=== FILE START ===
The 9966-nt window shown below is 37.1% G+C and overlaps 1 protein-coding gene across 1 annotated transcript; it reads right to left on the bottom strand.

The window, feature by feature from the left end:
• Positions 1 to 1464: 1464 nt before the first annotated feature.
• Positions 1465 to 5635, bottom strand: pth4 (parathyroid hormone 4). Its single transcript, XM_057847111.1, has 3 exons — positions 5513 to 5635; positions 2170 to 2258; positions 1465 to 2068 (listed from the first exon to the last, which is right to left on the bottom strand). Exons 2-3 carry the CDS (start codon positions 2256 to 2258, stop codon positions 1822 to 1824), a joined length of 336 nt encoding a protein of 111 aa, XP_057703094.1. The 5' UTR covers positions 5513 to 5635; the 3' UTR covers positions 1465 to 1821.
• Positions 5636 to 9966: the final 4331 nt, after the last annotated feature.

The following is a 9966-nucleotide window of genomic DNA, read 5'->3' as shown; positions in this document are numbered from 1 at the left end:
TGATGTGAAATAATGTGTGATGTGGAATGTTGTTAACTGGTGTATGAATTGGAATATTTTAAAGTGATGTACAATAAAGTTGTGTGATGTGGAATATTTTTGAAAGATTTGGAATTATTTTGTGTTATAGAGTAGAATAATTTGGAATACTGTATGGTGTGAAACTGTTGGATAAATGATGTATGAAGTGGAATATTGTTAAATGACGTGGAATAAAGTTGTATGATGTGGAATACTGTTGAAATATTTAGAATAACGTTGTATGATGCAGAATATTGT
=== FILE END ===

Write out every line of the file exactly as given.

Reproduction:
The 9966-nt window shown below is 37.1% G+C and overlaps 1 protein-coding gene across 1 annotated transcript; it reads right to left on the bottom strand.

The window, feature by feature from the left end:
• Positions 1 to 1464: 1464 nt before the first annotated feature.
• Positions 1465 to 5635, bottom strand: pth4 (parathyroid hormone 4). Its single transcript, XM_057847111.1, has 3 exons — positions 5513 to 5635; positions 2170 to 2258; positions 1465 to 2068 (listed from the first exon to the last, which is right to left on the bottom strand). Exons 2-3 carry the CDS (start codon positions 2256 to 2258, stop codon positions 1822 to 1824), a joined length of 336 nt encoding a protein of 111 aa, XP_057703094.1. The 5' UTR covers positions 5513 to 5635; the 3' UTR covers positions 1465 to 1821.
• Positions 5636 to 9966: the final 4331 nt, after the last annotated feature.

The following is a 9966-nucleotide window of genomic DNA, read 5'->3' as shown; positions in this document are numbered from 1 at the left end:
TGATGTGAAATAATGTGTGATGTGGAATGTTGTTAACTGGTGTATGAATTGGAATATTTTAAAGTGATGTACAATAAAGTTGTGTGATGTGGAATATTTTTGAAAGATTTGGAATTATTTTGTGTTATAGAGTAGAATAATTTGGAATACTGTATGGTGTGAAACTGTTGGATAAATGATGTATGAAGTGGAATATTGTTAAATGACGTGGAATAAAGTTGTATGATGTGGAATACTGTTGAAATATTTAGAATAACGTTGTATGATGCAGAATATTGT